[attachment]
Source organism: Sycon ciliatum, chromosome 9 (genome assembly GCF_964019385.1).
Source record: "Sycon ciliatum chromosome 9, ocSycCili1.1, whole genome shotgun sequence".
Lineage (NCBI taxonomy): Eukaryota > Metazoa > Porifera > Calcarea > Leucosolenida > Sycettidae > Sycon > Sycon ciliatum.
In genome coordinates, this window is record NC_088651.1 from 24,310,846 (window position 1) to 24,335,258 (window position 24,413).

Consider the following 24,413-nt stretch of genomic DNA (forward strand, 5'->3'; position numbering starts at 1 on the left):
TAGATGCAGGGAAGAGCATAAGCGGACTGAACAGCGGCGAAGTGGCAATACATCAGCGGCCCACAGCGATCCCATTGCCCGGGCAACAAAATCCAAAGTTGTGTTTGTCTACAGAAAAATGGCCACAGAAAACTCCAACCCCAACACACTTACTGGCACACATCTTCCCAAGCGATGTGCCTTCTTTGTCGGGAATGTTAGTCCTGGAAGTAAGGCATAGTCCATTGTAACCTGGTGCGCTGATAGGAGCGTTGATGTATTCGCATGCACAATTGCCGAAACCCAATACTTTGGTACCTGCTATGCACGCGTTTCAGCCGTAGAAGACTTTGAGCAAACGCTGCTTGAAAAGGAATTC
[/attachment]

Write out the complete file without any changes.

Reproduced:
Source organism: Sycon ciliatum, chromosome 9 (genome assembly GCF_964019385.1).
Source record: "Sycon ciliatum chromosome 9, ocSycCili1.1, whole genome shotgun sequence".
Lineage (NCBI taxonomy): Eukaryota > Metazoa > Porifera > Calcarea > Leucosolenida > Sycettidae > Sycon > Sycon ciliatum.
In genome coordinates, this window is record NC_088651.1 from 24,310,846 (window position 1) to 24,335,258 (window position 24,413).

Consider the following 24,413-nt stretch of genomic DNA (forward strand, 5'->3'; position numbering starts at 1 on the left):
TAGATGCAGGGAAGAGCATAAGCGGACTGAACAGCGGCGAAGTGGCAATACATCAGCGGCCCACAGCGATCCCATTGCCCGGGCAACAAAATCCAAAGTTGTGTTTGTCTACAGAAAAATGGCCACAGAAAACTCCAACCCCAACACACTTACTGGCACACATCTTCCCAAGCGATGTGCCTTCTTTGTCGGGAATGTTAGTCCTGGAAGTAAGGCATAGTCCATTGTAACCTGGTGCGCTGATAGGAGCGTTGATGTATTCGCATGCACAATTGCCGAAACCCAATACTTTGGTACCTGCTATGCACGCGTTTCAGCCGTAGAAGACTTTGAGCAAACGCTGCTTGAAAAGGAATTC